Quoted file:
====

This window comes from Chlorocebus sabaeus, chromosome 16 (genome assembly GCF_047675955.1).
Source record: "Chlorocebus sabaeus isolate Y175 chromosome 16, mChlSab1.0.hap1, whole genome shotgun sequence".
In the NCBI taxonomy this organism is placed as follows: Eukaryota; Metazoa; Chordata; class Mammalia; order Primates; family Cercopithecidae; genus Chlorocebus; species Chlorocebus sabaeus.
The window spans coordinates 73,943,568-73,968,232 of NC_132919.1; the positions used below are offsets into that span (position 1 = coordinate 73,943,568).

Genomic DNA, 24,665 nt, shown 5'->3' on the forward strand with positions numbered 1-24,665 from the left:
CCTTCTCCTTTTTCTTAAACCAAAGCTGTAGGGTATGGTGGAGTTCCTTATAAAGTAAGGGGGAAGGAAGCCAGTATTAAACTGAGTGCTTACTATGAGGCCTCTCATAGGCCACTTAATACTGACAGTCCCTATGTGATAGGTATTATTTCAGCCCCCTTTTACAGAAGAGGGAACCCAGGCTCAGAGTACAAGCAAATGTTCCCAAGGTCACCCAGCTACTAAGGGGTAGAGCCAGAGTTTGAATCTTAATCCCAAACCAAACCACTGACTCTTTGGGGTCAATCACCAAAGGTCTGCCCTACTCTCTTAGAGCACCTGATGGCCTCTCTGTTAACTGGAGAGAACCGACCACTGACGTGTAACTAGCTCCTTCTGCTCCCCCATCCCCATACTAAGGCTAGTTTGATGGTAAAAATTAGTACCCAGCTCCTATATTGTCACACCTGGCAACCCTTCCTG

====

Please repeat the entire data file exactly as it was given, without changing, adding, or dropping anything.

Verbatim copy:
This window comes from Chlorocebus sabaeus, chromosome 16 (genome assembly GCF_047675955.1).
Source record: "Chlorocebus sabaeus isolate Y175 chromosome 16, mChlSab1.0.hap1, whole genome shotgun sequence".
In the NCBI taxonomy this organism is placed as follows: Eukaryota; Metazoa; Chordata; class Mammalia; order Primates; family Cercopithecidae; genus Chlorocebus; species Chlorocebus sabaeus.
The window spans coordinates 73,943,568-73,968,232 of NC_132919.1; the positions used below are offsets into that span (position 1 = coordinate 73,943,568).

Genomic DNA, 24,665 nt, shown 5'->3' on the forward strand with positions numbered 1-24,665 from the left:
CCTTCTCCTTTTTCTTAAACCAAAGCTGTAGGGTATGGTGGAGTTCCTTATAAAGTAAGGGGGAAGGAAGCCAGTATTAAACTGAGTGCTTACTATGAGGCCTCTCATAGGCCACTTAATACTGACAGTCCCTATGTGATAGGTATTATTTCAGCCCCCTTTTACAGAAGAGGGAACCCAGGCTCAGAGTACAAGCAAATGTTCCCAAGGTCACCCAGCTACTAAGGGGTAGAGCCAGAGTTTGAATCTTAATCCCAAACCAAACCACTGACTCTTTGGGGTCAATCACCAAAGGTCTGCCCTACTCTCTTAGAGCACCTGATGGCCTCTCTGTTAACTGGAGAGAACCGACCACTGACGTGTAACTAGCTCCTTCTGCTCCCCCATCCCCATACTAAGGCTAGTTTGATGGTAAAAATTAGTACCCAGCTCCTATATTGTCACACCTGGCAACCCTTCCTG